A few years ago I picked up an Acer C710 Chromebook for barely $200. It was great for taking to a cafe and checking email, or going on youtube, without lugging around a 15 inch laptop. But I quickly found out there wasn’t much else to do with it but that.
No one buys a chromebook to game on it, and naturally there are definitely more suited chromebooks then the 1.1Ghz, 2 Gb of Ram C710, but I like a challenge.
First off Disclaimer: This worked for me, but this is using electronic equipment for uses other than it was intended. By following this you agree that if this causes any issues, I can’t be held responsible, go forward at your own risk.
Installing Linux – Let’s Get Happy Feet Dancing
The first step was to get Linux running on it. You need to have your Chromebook in developer mode as well as it’s not a bad idea to backup Chrome OS in case you run into a problem. You’ll need to search online for the instructions for your specific chromebook model.
Once you have that you are ready to install Ubuntu! There are a few ways to do this, through either installing Chrubuntu or downloading and running the Crouton install script. I had gotten Chrubuntu running before, but Crouton is more versatile as it lets you switch between ChromeOS and Linux, and I found you didn’t sacrifice much performance either.
The up to date install instructions can be found over here with all of the options that you can add to your distro (such as touch support and encryption etc…). I’m installing this as of June 2015. First you want to open the terminal in Chrome by typing Ctrl + Alt + T, then type in shell to get into the shell environment.
Choose your Distro – Every flavor of Ice Cream
In terms of distros, 12.04 is the lightest distro that I found worked, but since it’s been almost 3 years old now, I started running into some problems with it, so I recommend using 14.04. That said though, I recommend using the XFCE environment as Unity is bloated and slow. I found 14.04 is still pretty quick unless I start doing too much at once.
You can see all of the supported distros by typing in:
sh ~/Downloads/crouton -r list
You can pick from Debian, Kali and Ubuntu releases, although I can only speak for the Ubuntu precise and trusty. Now to install Ubuntu. Select which distro you want and which options you want to add. You can see the configuration I grabbed below.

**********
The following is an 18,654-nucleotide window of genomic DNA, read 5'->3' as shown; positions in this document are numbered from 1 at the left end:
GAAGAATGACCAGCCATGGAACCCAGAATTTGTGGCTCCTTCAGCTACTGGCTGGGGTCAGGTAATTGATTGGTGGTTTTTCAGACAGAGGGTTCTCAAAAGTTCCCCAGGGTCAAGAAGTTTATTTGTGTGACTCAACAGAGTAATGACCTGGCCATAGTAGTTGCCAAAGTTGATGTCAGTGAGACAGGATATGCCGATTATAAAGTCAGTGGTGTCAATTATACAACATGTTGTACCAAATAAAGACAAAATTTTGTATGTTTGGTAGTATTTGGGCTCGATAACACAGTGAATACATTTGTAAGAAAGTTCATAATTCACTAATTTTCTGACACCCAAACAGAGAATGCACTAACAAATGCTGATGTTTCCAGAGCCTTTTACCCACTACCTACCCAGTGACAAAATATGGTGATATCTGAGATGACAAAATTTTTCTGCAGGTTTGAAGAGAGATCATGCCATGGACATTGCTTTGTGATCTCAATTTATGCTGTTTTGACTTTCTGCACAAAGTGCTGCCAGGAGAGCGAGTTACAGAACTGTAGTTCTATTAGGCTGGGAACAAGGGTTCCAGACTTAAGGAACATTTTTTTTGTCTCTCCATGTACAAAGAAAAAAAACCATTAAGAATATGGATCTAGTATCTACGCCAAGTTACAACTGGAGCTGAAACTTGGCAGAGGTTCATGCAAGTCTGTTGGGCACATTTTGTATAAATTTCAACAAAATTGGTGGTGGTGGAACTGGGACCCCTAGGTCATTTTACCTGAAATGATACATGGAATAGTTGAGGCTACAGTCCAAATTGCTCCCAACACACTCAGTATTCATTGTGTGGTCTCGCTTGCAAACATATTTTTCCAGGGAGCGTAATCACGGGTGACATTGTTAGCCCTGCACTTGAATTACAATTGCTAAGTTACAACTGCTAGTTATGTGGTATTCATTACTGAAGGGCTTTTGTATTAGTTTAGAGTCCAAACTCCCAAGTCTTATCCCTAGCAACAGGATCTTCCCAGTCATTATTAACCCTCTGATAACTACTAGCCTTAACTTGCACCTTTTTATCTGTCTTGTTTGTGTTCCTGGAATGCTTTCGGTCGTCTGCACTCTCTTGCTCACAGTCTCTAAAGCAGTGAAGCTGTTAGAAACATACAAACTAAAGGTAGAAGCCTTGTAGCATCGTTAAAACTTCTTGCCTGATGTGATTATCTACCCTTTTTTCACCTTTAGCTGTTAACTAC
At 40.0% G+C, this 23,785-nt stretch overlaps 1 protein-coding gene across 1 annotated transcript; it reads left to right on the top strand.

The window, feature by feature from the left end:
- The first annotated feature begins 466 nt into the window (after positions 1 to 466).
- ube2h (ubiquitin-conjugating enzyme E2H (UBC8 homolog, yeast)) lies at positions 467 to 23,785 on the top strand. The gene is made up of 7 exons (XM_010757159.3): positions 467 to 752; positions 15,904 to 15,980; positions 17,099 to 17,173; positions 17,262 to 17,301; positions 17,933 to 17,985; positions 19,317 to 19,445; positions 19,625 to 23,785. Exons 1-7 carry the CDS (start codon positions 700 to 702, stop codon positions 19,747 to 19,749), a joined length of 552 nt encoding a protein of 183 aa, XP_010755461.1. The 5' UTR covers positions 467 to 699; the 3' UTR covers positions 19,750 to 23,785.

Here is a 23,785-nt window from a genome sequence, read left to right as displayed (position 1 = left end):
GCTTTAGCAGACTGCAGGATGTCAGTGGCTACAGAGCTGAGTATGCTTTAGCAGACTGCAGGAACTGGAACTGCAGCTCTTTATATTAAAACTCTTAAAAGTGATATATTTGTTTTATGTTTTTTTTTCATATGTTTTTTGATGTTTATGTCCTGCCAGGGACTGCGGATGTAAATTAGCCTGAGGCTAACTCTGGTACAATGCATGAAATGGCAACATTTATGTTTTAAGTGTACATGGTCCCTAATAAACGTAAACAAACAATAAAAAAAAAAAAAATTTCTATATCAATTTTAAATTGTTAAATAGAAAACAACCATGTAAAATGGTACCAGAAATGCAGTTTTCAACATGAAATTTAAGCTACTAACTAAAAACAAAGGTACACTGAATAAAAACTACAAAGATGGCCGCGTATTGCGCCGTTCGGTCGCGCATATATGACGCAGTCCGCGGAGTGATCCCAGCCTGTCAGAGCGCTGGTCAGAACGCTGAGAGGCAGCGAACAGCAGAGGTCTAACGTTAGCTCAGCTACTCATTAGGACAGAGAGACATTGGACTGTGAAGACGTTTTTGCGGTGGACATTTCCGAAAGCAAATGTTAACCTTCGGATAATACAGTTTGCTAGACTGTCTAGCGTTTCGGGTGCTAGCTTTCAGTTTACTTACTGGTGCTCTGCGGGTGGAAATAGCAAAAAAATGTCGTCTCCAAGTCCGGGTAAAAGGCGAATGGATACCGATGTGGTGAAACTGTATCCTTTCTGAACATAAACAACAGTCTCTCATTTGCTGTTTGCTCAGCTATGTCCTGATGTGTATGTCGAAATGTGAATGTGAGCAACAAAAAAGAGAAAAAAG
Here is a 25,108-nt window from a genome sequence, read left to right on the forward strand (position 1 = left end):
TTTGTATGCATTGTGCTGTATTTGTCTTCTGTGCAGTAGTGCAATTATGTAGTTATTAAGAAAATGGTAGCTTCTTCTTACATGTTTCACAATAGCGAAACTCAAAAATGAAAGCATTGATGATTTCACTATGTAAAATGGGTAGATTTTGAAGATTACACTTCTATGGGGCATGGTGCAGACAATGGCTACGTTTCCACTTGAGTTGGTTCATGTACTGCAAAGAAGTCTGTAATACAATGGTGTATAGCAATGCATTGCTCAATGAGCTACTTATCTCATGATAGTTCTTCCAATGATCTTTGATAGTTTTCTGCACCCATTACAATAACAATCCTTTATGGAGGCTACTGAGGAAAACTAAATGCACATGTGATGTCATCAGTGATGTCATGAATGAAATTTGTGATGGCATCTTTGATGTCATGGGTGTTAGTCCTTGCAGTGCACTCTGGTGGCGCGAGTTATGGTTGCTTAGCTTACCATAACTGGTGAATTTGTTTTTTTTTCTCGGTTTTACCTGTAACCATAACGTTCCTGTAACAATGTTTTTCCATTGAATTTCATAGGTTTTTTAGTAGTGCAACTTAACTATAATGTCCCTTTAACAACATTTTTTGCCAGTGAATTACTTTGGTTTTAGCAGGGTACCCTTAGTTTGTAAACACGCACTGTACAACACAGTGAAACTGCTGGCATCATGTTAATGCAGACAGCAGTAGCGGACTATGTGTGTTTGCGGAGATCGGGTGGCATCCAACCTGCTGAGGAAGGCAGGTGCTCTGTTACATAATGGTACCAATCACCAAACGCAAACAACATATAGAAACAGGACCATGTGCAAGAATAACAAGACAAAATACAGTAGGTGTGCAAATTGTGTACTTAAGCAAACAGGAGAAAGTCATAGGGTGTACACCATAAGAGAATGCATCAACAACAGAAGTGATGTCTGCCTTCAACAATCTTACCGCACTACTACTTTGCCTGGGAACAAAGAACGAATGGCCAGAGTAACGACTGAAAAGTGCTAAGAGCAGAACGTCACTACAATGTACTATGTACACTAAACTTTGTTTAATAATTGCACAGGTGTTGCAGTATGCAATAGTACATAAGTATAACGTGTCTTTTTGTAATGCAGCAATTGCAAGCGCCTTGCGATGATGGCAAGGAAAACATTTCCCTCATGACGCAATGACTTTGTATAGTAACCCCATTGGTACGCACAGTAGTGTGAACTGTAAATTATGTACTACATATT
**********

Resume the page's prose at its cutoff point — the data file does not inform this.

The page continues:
sudo sh ~/Downloads/crouton -r trusty – t xfce
Gentlemen, Start Your Linux Boxes
After Crouton finishes downloading and installing, you can start linux by typing:
Linux will boot up and you’ll quickly realise xfce is somewhat of the base model. You’ll have to install what you need on your own. That usually includes extras. I usually install the following:
sudo apt-get install build-essential
Make sure that you have Ubuntu Software Center installed also.
sudo apt-get install software-center
Once you’ve updated all of the packages you need, you can install and run Steam.
Let’s Add Some Steam
Actually installing steam is porbably the simplest part of this process. Last I checked it isn’t available for direct download from ubuntu’s software center, so to get steam, simply download it from Valve’s website.
This will download a *.deb file. Open it and it should install through Ubuntu Software Center.
Steam will be placed under your ‘Games’ folder in the menu. When you launch steam for the first time it will install some libraries that it will need to run. This doesn’t take too long. After it will update as it does on PC and then you can log-in.
And then Voila! Steam ala Chromebook
But Does It Run Crysis.
No, This actually had a hard time running CS:Source from almost 10 years ago. What can it run? Out of the box with zero tinkering, I had Super Meat Boy, FTL and Duke Nukem working really well with 0 lag. Limbo started up but it would freeze for some reason, I’ll need to look into that one.
Do you have games that run on your chromebook? Are there games you want to see working on one? Let me know in the comments.